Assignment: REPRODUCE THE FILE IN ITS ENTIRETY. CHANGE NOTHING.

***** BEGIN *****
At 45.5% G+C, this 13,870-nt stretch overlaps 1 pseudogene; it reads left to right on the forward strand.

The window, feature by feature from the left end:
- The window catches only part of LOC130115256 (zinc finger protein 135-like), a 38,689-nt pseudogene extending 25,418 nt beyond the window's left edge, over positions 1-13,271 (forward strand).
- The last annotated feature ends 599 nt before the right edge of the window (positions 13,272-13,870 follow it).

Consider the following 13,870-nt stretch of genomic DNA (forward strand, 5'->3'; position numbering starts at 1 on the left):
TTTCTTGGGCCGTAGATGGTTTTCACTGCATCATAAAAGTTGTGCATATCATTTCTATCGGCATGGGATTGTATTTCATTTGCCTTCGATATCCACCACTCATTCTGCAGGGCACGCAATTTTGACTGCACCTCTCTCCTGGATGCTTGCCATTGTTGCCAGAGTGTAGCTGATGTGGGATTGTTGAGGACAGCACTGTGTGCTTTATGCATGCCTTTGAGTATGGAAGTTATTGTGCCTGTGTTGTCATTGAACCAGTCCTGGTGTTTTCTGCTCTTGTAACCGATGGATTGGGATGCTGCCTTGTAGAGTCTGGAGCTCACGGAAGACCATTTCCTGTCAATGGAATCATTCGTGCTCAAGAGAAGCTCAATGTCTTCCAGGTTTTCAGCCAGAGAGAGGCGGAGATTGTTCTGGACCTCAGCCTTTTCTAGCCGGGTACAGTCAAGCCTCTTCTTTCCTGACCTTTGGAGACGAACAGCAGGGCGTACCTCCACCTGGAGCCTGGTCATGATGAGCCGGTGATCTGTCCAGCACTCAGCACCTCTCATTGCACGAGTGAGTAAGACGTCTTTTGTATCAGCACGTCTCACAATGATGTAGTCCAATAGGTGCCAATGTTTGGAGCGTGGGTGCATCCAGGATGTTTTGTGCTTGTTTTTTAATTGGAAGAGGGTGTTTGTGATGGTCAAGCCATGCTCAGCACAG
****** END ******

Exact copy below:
At 45.5% G+C, this 13,870-nt stretch overlaps 1 pseudogene; it reads left to right on the forward strand.

The window, feature by feature from the left end:
- The window catches only part of LOC130115256 (zinc finger protein 135-like), a 38,689-nt pseudogene extending 25,418 nt beyond the window's left edge, over positions 1-13,271 (forward strand).
- The last annotated feature ends 599 nt before the right edge of the window (positions 13,272-13,870 follow it).

Consider the following 13,870-nt stretch of genomic DNA (forward strand, 5'->3'; position numbering starts at 1 on the left):
TTTCTTGGGCCGTAGATGGTTTTCACTGCATCATAAAAGTTGTGCATATCATTTCTATCGGCATGGGATTGTATTTCATTTGCCTTCGATATCCACCACTCATTCTGCAGGGCACGCAATTTTGACTGCACCTCTCTCCTGGATGCTTGCCATTGTTGCCAGAGTGTAGCTGATGTGGGATTGTTGAGGACAGCACTGTGTGCTTTATGCATGCCTTTGAGTATGGAAGTTATTGTGCCTGTGTTGTCATTGAACCAGTCCTGGTGTTTTCTGCTCTTGTAACCGATGGATTGGGATGCTGCCTTGTAGAGTCTGGAGCTCACGGAAGACCATTTCCTGTCAATGGAATCATTCGTGCTCAAGAGAAGCTCAATGTCTTCCAGGTTTTCAGCCAGAGAGAGGCGGAGATTGTTCTGGACCTCAGCCTTTTCTAGCCGGGTACAGTCAAGCCTCTTCTTTCCTGACCTTTGGAGACGAACAGCAGGGCGTACCTCCACCTGGAGCCTGGTCATGATGAGCCGGTGATCTGTCCAGCACTCAGCACCTCTCATTGCACGAGTGAGTAAGACGTCTTTTGTATCAGCACGTCTCACAATGATGTAGTCCAATAGGTGCCAATGTTTGGAGCGTGGGTGCATCCAGGATGTTTTGTGCTTGTTTTTTAATTGGAAGAGGGTGTTTGTGATGGTCAAGCCATGCTCAGCACAG